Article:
In a March 12 letter to HHS Secretary Alex Azar, McCullough, a partner with Washington, D.C.-based Tully Rinckey, LLC, and who represents both Scanlon and Amato, wrote that he wanted to call Azar’s attention to “significant irregularities and possible violations of law" carried out by HHS in the treatment of these employees. According to McCullough’s letter, Scanlon and Amato were removed from their positions, without warning, on September 6 by Wlaschin and reassigned to “unclassified temporary duties.”

McCullough also wrote in the letter to Sec. Azar that Wlaschin “stated under oath that the allegations against Scanlon and Amato were being investigated by the HHS Office of Inspector General.”

On September 19, Scanlon and Amato reported these and numerous other agency-related improprieties to Congress, and gained whistleblower status. Scanlon and Amato, as stated in the letter, contend that they were then retaliated against. “Ms. Amato was thereafter subjected to a series of increasingly hostile and retaliatory acts which forced her resignation. On the day after Ms. Amato was driven out, Mr. Scanlon was placed on Administrative Leave with no explanation,” according to McCullough’s letter to Sec. Azar.

The 120-day limit on administrative leave ended Feb. 18, but, as of March 12, Scanlon was still on paid administrative leave. According to McCullough’s letter, Scanlon and Amato were recently made aware that the HHS OIG was not, nor ever had been, investigating them.

In his public statement, Scanlon wrote: “In an interview with OIG investigators, in February, my attorney and I were told that neither Amato nor I were under investigation or had ever been under investigation with regard to the allegations Wlaschin presented to them. Yet, in sworn depositions, Wlaschin stated that the personnel actions taken against Amato and me were based on an 'OIG investigation.' The investigators explained that as with any federal investigative entity, all complaints received by the OIG are reviewed, but a review is not an investigation. Wlaschin has admitted that he was never contacted by OIG or ethics officials after submitting his complaints. The claims of an OIG investigation were and are reckless misrepresentations.”

Meanwhile, the House Energy and Commerce committee also is reviewing the situation. In a letter dated Nov. 14 to then Acting HHS Secretary Eric Hargan, House E&C committee chairman and ranking members wrote that the committee is examining whether HHS retaliated against two key HHS cybersecurity officials for communicating with the committee “as well as whether recent actions by the department potentially weaken the HHS role in responding, or assisting stakeholder response, to cybersecurity incidents affecting the healthcare sector.”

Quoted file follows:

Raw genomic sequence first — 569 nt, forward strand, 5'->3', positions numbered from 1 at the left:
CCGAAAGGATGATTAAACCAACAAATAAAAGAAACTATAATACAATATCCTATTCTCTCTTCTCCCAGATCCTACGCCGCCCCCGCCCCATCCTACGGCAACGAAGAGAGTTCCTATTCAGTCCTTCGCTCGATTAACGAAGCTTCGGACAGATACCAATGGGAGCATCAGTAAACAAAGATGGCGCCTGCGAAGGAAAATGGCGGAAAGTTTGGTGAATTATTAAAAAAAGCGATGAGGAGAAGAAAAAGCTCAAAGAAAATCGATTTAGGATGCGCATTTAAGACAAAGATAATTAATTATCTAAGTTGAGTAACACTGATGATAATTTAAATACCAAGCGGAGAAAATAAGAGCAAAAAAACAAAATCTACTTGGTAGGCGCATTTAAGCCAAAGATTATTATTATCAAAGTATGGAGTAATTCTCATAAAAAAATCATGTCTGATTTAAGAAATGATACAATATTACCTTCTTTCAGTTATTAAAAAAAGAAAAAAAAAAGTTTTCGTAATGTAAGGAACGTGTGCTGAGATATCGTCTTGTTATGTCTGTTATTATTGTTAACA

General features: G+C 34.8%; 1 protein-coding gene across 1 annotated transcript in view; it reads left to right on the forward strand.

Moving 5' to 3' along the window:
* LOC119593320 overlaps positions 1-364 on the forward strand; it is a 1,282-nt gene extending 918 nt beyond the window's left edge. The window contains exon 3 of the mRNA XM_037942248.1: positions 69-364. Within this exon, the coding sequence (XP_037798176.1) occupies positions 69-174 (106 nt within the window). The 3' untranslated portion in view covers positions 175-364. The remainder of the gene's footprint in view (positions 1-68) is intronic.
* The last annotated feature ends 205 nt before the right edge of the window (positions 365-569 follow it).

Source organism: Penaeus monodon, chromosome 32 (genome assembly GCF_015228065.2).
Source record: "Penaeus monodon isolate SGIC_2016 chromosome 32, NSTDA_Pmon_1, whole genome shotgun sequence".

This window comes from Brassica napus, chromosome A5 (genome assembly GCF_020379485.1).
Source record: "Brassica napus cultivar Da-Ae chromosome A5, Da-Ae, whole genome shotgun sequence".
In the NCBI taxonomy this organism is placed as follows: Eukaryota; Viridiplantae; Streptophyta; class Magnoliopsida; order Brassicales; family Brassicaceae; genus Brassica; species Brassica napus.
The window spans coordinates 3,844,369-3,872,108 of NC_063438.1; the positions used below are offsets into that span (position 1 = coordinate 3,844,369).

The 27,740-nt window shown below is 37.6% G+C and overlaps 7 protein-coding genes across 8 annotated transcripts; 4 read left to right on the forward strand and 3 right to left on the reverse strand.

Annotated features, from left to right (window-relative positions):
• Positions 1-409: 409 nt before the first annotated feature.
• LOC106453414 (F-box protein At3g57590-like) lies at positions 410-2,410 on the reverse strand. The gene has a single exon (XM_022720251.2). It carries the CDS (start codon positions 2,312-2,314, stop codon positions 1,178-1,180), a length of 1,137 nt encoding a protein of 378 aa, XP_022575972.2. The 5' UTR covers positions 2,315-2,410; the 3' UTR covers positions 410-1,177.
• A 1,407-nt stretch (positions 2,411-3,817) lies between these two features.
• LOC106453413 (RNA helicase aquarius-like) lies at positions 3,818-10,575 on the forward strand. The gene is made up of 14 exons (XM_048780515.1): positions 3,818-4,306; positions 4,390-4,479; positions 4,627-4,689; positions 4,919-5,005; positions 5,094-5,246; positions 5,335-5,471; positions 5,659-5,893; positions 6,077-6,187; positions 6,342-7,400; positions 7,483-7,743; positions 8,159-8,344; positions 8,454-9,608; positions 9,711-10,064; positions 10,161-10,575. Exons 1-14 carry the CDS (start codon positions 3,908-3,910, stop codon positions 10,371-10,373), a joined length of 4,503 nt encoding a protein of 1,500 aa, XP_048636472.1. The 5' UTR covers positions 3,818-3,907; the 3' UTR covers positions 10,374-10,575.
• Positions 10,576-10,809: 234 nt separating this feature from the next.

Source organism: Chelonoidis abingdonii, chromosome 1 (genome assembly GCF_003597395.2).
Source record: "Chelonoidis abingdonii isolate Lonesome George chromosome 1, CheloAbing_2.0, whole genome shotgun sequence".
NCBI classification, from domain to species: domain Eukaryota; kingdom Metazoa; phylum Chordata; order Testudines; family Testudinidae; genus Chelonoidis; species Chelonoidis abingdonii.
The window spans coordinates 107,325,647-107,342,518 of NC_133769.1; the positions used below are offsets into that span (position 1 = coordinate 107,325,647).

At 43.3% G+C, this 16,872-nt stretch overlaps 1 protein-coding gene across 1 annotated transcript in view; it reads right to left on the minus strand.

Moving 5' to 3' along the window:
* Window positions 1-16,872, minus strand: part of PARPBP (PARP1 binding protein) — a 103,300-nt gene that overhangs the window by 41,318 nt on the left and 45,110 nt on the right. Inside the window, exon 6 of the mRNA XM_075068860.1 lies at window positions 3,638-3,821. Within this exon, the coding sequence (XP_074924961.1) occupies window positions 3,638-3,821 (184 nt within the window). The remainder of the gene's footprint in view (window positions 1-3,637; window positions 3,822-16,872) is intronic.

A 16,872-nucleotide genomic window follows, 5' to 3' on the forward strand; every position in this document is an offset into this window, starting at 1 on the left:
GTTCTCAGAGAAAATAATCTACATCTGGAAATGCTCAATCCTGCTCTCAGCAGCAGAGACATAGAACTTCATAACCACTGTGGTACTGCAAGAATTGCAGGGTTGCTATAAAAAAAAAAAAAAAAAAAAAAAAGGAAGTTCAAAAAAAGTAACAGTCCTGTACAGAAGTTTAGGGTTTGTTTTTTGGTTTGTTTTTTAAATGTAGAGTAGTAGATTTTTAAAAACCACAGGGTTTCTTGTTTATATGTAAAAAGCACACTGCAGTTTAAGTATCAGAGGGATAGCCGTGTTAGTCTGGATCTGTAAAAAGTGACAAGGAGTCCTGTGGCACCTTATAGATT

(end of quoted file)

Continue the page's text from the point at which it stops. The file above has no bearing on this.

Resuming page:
Scanlon and Amato are requesting an in-person meeting with Secretary Azar to resolve the situation, McCullough wrote. The letter from McCullough also suggests resolution through other means, such as Congressional committees, the Equal Employment Opportunity (EEO) Commission and the Office of Special Counsel.

It’s been reported that HHS’s inspector general has interviewed Scanlon and Amato as part of their reprisal complaint. “It is our understanding that they take whistleblower reprisal very seriously, and that they are actively looking into the allegations of retaliation made by Mr. Scanlon and Ms. Amato,” McCullough, Scanlon and Amato’s attorney, said in a statement. “We fully expect the truth to come out soon.”

Status of HHS Cybersecurity Center?

Controversy about the HCCIC goes back to the center’s inception. According to many media reports, including an article by Nextgov, some industry officials and lawmakers believe that the HCCIC duplicates the work already being done by the Department of Homeland Security and the healthcare industry.

According to Scanlon and other healthcare officials, the reassignments have put the HCCIC’s work on hold, and at a time when the healthcare industry is facing evolving, persistent cyber threats.

During a House Energy and Commerce Oversight subcommittee hearing back in June, Scanlon touted the HCCIC's success in light of the WannaCry ransomware attack in March 2017. While the malware attack severely impacted the National Health Service in the UK, WannCry’s effect was ultimately minimal in the U.S. Scanlon reported that HCCIC played an integral role in HHS’ coordinated response to the WannaCry incident as HCCIC analysts provided early warning about the impact to health care. Scanlon testified that during the WannaCry attack and throughout the following days HHS took a central role in coordinating government resources, compiling and distributing relevant information, and generally serving as a hub for both public-and private-sector response efforts.